Armenian Turks and Other Tragic Stories of Roots

Special to the Armenian Weekly 

Armenian boys who were orphaned due to the Armenian Genocide were conscripted into the Turkish army by Kazim Karabekir to fight against Armenia during the Turkish-Armenian War of 1920. This photograph was taken during the American Military Mission to Armenia (1919) led by General James G. Harbord (Photo: U.S. Library of Congress/Public Domain)

Last month, the Turkish government released a website where Turkish citizens can look up their ancestral roots all the way back until the mid-1850s. There are hundreds of stories in printed and social media, which sent shockwaves in Turkey and beyond, about several Turks who discovered that they had Albanian, Arabic, Pontic Greek, and—worst of all—Armenian roots. There have even been reports that some members of an ultra-nationalistic and racist Turkish party were ostracized and thrown out of their ranks, went into depression, and even committed suicide upon discovering their Armenian family roots.

Whether these stories are true or exaggerated, the subject of one’s roots is critical—and in some cases, deadly— in Turkey. The late Hrant Dink was continuously persecuted, prosecuted for “insulting Turkishness,” and eventually assassinated after revealing that Kemal Ataturk’s adopted daughter and first female military pilot in Turkey, Sabiha Gökçen, was in fact an Armenian girl orphaned during the Armenian Genocide. In another case, a former President of Turkey had sued an opposition Member of Parliament for “accusing and insulting” him by stating that “he came from an Armenian family in Kayseri.”

And yet, in a country where calling someone Armenian is the biggest insult, there are numerous documented and undocumented stories about prominent Turks having Armenian roots, including a past president, another former president’s wife, and several opposition politicians. In one of the documented stories, the family of a past opposition leader—an ultra-nationalistic Turk—was actually converted to Islam from an Armenian family in the Black sea region, whose Armenian descendants now live in Canada.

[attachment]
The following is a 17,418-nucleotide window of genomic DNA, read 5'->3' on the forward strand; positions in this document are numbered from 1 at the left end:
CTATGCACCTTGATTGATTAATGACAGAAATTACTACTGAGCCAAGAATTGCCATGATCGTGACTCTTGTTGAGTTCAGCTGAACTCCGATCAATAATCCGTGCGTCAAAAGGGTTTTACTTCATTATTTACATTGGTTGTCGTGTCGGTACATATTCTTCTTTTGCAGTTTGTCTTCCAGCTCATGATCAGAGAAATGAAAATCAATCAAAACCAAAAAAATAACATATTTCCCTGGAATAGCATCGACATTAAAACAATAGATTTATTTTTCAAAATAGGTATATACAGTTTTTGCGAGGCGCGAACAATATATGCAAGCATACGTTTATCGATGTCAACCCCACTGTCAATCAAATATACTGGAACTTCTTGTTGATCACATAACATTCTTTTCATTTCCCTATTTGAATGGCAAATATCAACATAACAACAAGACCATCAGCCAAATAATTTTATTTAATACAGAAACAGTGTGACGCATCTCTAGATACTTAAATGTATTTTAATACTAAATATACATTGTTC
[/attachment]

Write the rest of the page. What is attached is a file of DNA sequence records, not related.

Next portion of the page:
When this official genealogy website was made public, I immediately wondered how the hidden Armenians’ (Armenians and their descendants, who were forced to convert during the Armenian Genocide) roots were recorded and a quick survey revealed that absolutely none of them were recorded as Armenian. Their family history started only with their adopted Muslim Turkish names. Although there is past evidence that the government kept detailed records of converted Armenians among Turks and Kurds, these records are not made public and are not revealed in this new website. Interestingly, it became evident that many Armenians killed, lost, and deported during the genocide are still marked as being “alive” on the website. Many Armenian families who knew the tragic fate of their grandmothers or grandfathers born all the way back in 1850s, are now finding out that these people are still miraculously alive, according to the doctored records of the website.

I wish here, to relate two interesting—and little known—stories of roots.

A weathly Armenian family lived in a village of Malatya in the 1880s. The region was terrorized and harassed by Kurdish tribesmen, who regularly raided Armenian villages. Eventually, Armenians started organizing defense forces by banding together fedayees (freedom fighters) to protect the Armenian villages. An Armenian fedayee leader once approached the head of this wealthy Armenian family and asked for money to buy weapons and horses. The wealthy Armenian said that he would decide in two days whether to comply with this request or not. After two days, the fedayee returned and the wealthy Armenian refused to give any money. The fedayee promptly shoots the man. The widow of the killed Armenian man fled with her newborn son to Izmir, where she converted to Islam and raised her son with utter hatred toward Armenians. That boy grew up to be Ismet İnönü (1884-1973), the second President of Turkey after Kemal Ataturk—and perhaps one of the worst enemy of the Armenians and other minorities in Turkey, after the Ittihadist (Young Turk) leaders.

(Seated L to R) Franklin D. Roosevelt, İnönü, and Winston Churchill at the Second Cairo Conference in Dec. 1943 (Photo: U.S. Library of Congress/Public Domain)
In the days of the Varlik Vergisi (Wealth Tax) of 1942, non-Muslims were forced to sell off their possessions to pay the exuberant taxes imposed on them